Equally, our study showed that sleeping in contact lenses increased the risk of microbial keratitis (OR, 3.1; 95% CI, 1.1 to 8.6; p=0.026) in the univariate model but this was not significant in the multivariate model. The effect of sleeping in lenses was replicated from previous studies,9 10 12 but these studies looked at overnight wear, whereas our study looked at sleeping in lenses for different amounts of time. The effects of contact lens-related hypoxia are likely increased in sleeping patients as oxygen diffusion is compromised when eyes are shut for a long time. Studies have shown that hypoxia can lead to increased binding of Pseudomonas to the cornea when a contact lens is present.17
Following an episode of CLMK, very few of our patients considered discontinuing contact lens wear. Of those whose quality of life or vision had been affected by the infection, 80% (n=20) wished to continue wearing their lenses, demonstrating the benefits that contact lens wear provide but also the importance of instilling good contact lens hygiene awareness and reinforcing this information when attending eye casualty. A large number of our participants (92.2%, n=72) identified the optician as being responsible for providing information about contact lens-related complications. Nearly half of all participants in both control and CLMK groups could not recall or were unsure if they were told specifically about the risks of contact lens-related infections when first prescribed their contact lenses (figure 1c).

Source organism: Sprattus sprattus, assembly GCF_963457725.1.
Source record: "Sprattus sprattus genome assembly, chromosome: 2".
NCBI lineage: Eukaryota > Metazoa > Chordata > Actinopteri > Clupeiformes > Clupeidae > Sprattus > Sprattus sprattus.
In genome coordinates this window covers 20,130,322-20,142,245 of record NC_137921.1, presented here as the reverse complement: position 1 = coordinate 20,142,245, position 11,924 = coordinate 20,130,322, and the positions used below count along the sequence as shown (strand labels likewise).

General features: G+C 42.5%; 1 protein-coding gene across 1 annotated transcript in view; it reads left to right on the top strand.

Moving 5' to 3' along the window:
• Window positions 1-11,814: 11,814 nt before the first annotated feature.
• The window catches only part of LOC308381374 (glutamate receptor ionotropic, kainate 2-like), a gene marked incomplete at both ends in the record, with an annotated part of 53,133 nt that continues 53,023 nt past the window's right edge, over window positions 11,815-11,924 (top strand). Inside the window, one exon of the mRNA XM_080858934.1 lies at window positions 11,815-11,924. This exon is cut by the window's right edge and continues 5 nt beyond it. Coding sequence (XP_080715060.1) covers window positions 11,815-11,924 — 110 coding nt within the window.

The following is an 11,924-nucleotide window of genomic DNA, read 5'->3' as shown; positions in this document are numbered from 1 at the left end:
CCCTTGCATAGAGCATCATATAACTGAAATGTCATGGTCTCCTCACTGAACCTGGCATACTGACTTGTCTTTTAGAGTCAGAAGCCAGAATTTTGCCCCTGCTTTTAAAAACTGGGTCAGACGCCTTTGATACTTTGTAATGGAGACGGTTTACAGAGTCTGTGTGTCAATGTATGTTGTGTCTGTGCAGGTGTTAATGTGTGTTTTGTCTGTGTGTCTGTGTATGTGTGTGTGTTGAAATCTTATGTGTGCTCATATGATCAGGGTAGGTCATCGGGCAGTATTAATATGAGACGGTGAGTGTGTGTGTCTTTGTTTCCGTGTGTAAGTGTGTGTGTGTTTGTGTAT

Under guidance from College of Optometrists UK, contact lenses can only be fitted and prescribed by optometrists, doctors and contact lens opticians. Dispensers of contact lenses are required to give training and information about lens care, hygiene and wear schedules before lenses can be dispensed. About 89.2% (n=33) of the patients who developed microbial keratitis, stated that an optician supplies them with their contact lenses. The British Contact Lens Association (BCLA) recommends contact lens aftercare appointments at least annually. As shown in table 3, non-compliance with annual aftercare appointments was not found to be a risk factor for microbial keratitis. There was a high level of reported compliance in attending annual follow-up appointments, in both cases and control group. A 2010 Australian study18 looking at contact lens compliance found similar results.
These findings are rather confusing, as despite regular follow-up with opticians and perceived good concordance with BCLA recommendations, patients’ understanding and retention of contact lens hygiene and risk behaviour remains low. As patients are likely to want to continue wear lenses even after an infective episode, contact lens practitioners should focus efforts on improving patient retention of information about infections and aftercare practices, because persuading patients to stop wearing contact lenses may be ineffective.